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McAfee survey:12 percent have personal data leaked by angry ex

McAfee (the company, not the man) declares that you really have to beware in love. Otherwise, your passwords, photos, and other things will become public.

This is the Angry Heart Valentine's e-card from JibJab.; screenshot by Chris Matyszczyk

We need to talk about love.

It is a wonderful thing. It makes the world go around. But sometimes it doesn't live here anymore.

It is then that bad things can happen.

You might get cut off by your ex, your gym membership suddenly inactive. You might hear from friends that you did none of the work in the relationship. You might hear that you were mean and cruel.

On the other hand, your ex might actually be the mean and cruel one.

For you might suddenly find that your passwords, bank account numbers, and even that photo of you wearing nothing but a caring grin on a remote Indian beach will suddenly see the light of more days than are comfortable.

I say this not from personal experience, but from information provided by the security experts at McAfee.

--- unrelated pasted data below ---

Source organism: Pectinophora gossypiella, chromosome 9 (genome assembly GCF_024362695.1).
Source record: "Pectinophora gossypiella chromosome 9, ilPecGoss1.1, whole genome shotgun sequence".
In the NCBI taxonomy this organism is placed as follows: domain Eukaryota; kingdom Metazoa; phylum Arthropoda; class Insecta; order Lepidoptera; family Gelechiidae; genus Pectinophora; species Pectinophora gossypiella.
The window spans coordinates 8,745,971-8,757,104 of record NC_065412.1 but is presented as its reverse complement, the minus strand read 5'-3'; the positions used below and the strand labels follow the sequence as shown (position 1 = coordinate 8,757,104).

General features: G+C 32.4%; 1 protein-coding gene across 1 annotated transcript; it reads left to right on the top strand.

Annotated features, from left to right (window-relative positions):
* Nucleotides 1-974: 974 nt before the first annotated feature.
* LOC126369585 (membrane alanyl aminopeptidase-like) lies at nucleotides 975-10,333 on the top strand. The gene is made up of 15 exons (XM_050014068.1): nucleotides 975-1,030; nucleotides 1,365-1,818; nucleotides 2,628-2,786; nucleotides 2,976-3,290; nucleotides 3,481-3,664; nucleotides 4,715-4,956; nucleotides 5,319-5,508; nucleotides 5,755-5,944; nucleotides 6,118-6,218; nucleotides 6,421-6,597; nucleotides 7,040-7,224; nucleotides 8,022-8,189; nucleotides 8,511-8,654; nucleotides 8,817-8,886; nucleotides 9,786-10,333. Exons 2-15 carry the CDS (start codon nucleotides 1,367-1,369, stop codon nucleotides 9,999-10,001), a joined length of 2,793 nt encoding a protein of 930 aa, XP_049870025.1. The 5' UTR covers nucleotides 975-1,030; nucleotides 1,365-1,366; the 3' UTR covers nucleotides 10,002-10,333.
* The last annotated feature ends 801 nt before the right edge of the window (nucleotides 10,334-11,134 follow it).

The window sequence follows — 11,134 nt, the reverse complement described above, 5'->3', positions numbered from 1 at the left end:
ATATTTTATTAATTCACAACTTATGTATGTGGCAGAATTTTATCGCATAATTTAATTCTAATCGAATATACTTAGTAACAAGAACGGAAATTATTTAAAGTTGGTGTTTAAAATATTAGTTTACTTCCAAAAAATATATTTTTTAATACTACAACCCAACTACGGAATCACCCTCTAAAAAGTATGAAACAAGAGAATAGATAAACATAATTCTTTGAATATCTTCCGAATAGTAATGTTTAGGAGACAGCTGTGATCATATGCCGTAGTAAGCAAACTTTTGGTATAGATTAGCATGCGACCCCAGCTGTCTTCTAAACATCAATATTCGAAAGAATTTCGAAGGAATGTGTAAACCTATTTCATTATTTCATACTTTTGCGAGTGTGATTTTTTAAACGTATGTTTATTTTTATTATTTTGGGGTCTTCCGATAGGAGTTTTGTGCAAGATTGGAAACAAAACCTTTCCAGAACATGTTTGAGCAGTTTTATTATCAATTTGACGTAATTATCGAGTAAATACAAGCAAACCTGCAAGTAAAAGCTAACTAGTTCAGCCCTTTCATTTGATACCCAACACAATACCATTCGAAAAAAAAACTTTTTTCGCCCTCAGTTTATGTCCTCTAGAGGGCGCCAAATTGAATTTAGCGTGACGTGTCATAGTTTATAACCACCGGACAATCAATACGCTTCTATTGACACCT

As BuzzFeed reveals it, McAfee believes that no laptop is safe from a lover scorned.

The problem, it seems, is that 95 percent of people believe that their data and photos are safe with their partner.

This must be the 95 percent who have never seen "Fatal Attraction."

It seems that a vengeful 12 percent of lovers will leak all sorts of personal information at the drop of an iChat. (Don't most people get dumped by iChat these days?)

And you should certainly heed the hurt voice of any lover who threatens to leak your particulars.

McAfee says 60 percent of those who threaten actually follow through. Doesn't loyalty mean anything anymore?

All of these fascinating nuggets of loving joy come from McAfee's deep analysis, touchingly entitled "Love, Relationships, and Technology: When Private Data Gets Stuck in the Middle of a Breakup."

There is surely little doubt that for all the good that the digital world has spawned, it has also escalated world levels of neurosis.

Who can be surprised, then, that 12.5 percent of those who exposed some of their ex-lover's intimate information merely did it because said ex posted a picture with another lover?

This rivals the 14.1 percent who did it because the lover called off their wedding.

You may find yourself emotionally exhausted on reading these numbers. What might your various exes still be planning, in the event that they discover you have a new lover or even a new benefit-laden friend?

You might also wish to prepare the speech you will give to your new, bright and shiny fiance in explanation of the naked-handstand-while-holding-a-bathroom-plunger shot that may suddenly appear in public view.

Please don't say I didn't warn you.

I believe in a thing called love. However, I never forget it was sung by the Darkness.